A person with a neo-orthodox view believes that the basic kernel or essence of Christ is contained in the Bible, but there are errors and mistakes and other non-essential matters also in the Bible. Therefore, they believe they must look beyond the “useless” material in the Bible and dig deep to find the hidden message about the true Word, Jesus.
Someone who holds this view might say, “The Bible is partly from God and partly from imperfect humans. We need to sift through the Bible and discard the parts that we determine are in error.”
A person who holds this view of the Bible believes that the Bible is authoritative along with the writings of their particular group’s founder or leader. This view of the Bible is held by cults. For example, the Mormons believe that the writings of Joseph Smith are of equal authority with the Bible.
People who hold this view would say that the Bible alone is no longer authoritative for today. Instead, we need men and women to supplement the Bible’s truth with new truth.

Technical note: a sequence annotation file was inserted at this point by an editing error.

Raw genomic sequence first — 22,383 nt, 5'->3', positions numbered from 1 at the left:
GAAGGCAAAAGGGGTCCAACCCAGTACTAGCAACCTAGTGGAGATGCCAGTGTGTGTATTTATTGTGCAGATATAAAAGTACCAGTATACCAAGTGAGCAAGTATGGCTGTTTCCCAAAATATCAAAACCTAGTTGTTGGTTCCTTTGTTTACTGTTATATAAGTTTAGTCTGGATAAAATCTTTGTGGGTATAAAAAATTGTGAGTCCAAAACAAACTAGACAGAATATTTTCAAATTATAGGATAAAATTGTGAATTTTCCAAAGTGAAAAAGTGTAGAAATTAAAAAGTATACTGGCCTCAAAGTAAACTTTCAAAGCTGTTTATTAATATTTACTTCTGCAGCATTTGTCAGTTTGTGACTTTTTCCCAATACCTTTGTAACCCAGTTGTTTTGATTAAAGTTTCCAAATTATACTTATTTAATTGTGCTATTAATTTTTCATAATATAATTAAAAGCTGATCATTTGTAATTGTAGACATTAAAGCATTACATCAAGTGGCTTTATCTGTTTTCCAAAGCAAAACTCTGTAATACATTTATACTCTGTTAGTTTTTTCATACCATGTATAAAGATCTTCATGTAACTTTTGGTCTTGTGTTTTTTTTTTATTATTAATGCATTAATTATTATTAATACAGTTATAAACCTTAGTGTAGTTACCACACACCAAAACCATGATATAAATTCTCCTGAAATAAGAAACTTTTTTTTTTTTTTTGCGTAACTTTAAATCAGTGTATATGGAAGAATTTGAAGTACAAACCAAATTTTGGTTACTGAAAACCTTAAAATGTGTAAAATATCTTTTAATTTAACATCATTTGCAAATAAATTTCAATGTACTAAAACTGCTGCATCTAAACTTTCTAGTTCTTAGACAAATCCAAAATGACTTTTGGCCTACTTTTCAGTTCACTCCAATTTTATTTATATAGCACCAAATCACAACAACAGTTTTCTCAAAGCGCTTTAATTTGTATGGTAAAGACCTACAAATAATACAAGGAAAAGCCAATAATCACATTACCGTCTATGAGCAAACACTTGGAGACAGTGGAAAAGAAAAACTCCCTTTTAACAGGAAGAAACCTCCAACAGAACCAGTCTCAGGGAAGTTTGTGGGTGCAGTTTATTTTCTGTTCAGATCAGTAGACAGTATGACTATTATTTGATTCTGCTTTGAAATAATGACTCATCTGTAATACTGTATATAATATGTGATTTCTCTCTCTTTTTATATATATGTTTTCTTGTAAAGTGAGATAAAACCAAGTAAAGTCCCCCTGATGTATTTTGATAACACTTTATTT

Someone who holds this view might say, “The Bible is a word from God, but was just for a certain time period. Now our cult’s leader has new revelation, which supersedes the revelation of the Bible.”
People who hold to an evangelical view of the Bible believe that the Bible alone is our authority. Evangelicals believe that every word of the Bible was inspired by God, and that his Word determines truth (2 Timothy 3:16-17).
This belief is the position that the Bible itself teaches. Because the Bible is God’s Word, it reflects God’s character: because God cannot lie (Hebrews 6:18), the Bible is completely reliable and trustworthy (Psalm 119:42); because God is perfect (Psalm 18:30), his words are flawless (Proverbs 30:5); because God is immortal (1 Timothy 6:15-16), his words endure forever (1 Peter 1:25).